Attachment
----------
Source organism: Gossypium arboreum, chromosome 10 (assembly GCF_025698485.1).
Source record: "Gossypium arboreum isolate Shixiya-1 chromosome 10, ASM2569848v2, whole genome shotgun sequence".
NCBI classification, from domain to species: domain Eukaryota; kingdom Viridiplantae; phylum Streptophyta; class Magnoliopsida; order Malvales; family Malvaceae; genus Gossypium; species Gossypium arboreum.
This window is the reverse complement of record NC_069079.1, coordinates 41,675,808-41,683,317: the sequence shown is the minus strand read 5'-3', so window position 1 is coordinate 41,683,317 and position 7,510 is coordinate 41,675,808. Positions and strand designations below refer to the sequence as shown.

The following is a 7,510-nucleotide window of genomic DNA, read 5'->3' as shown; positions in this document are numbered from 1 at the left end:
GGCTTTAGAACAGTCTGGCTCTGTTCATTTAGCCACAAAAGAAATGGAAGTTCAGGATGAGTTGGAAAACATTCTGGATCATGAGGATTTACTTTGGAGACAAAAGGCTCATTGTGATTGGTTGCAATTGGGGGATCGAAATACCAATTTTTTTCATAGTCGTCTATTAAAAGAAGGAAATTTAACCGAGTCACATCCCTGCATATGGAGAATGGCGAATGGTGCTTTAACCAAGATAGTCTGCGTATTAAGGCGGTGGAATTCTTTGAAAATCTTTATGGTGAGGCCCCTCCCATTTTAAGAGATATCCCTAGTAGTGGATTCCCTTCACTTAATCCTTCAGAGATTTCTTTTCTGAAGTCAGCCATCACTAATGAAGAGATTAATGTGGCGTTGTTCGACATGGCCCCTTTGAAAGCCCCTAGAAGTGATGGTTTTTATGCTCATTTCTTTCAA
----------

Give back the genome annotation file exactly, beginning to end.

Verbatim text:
Source organism: Gossypium arboreum, chromosome 10 (assembly GCF_025698485.1).
Source record: "Gossypium arboreum isolate Shixiya-1 chromosome 10, ASM2569848v2, whole genome shotgun sequence".
NCBI classification, from domain to species: domain Eukaryota; kingdom Viridiplantae; phylum Streptophyta; class Magnoliopsida; order Malvales; family Malvaceae; genus Gossypium; species Gossypium arboreum.
This window is the reverse complement of record NC_069079.1, coordinates 41,675,808-41,683,317: the sequence shown is the minus strand read 5'-3', so window position 1 is coordinate 41,683,317 and position 7,510 is coordinate 41,675,808. Positions and strand designations below refer to the sequence as shown.

The following is a 7,510-nucleotide window of genomic DNA, read 5'->3' as shown; positions in this document are numbered from 1 at the left end:
GGCTTTAGAACAGTCTGGCTCTGTTCATTTAGCCACAAAAGAAATGGAAGTTCAGGATGAGTTGGAAAACATTCTGGATCATGAGGATTTACTTTGGAGACAAAAGGCTCATTGTGATTGGTTGCAATTGGGGGATCGAAATACCAATTTTTTTCATAGTCGTCTATTAAAAGAAGGAAATTTAACCGAGTCACATCCCTGCATATGGAGAATGGCGAATGGTGCTTTAACCAAGATAGTCTGCGTATTAAGGCGGTGGAATTCTTTGAAAATCTTTATGGTGAGGCCCCTCCCATTTTAAGAGATATCCCTAGTAGTGGATTCCCTTCACTTAATCCTTCAGAGATTTCTTTTCTGAAGTCAGCCATCACTAATGAAGAGATTAATGTGGCGTTGTTCGACATGGCCCCTTTGAAAGCCCCTAGAAGTGATGGTTTTTATGCTCATTTCTTTCAA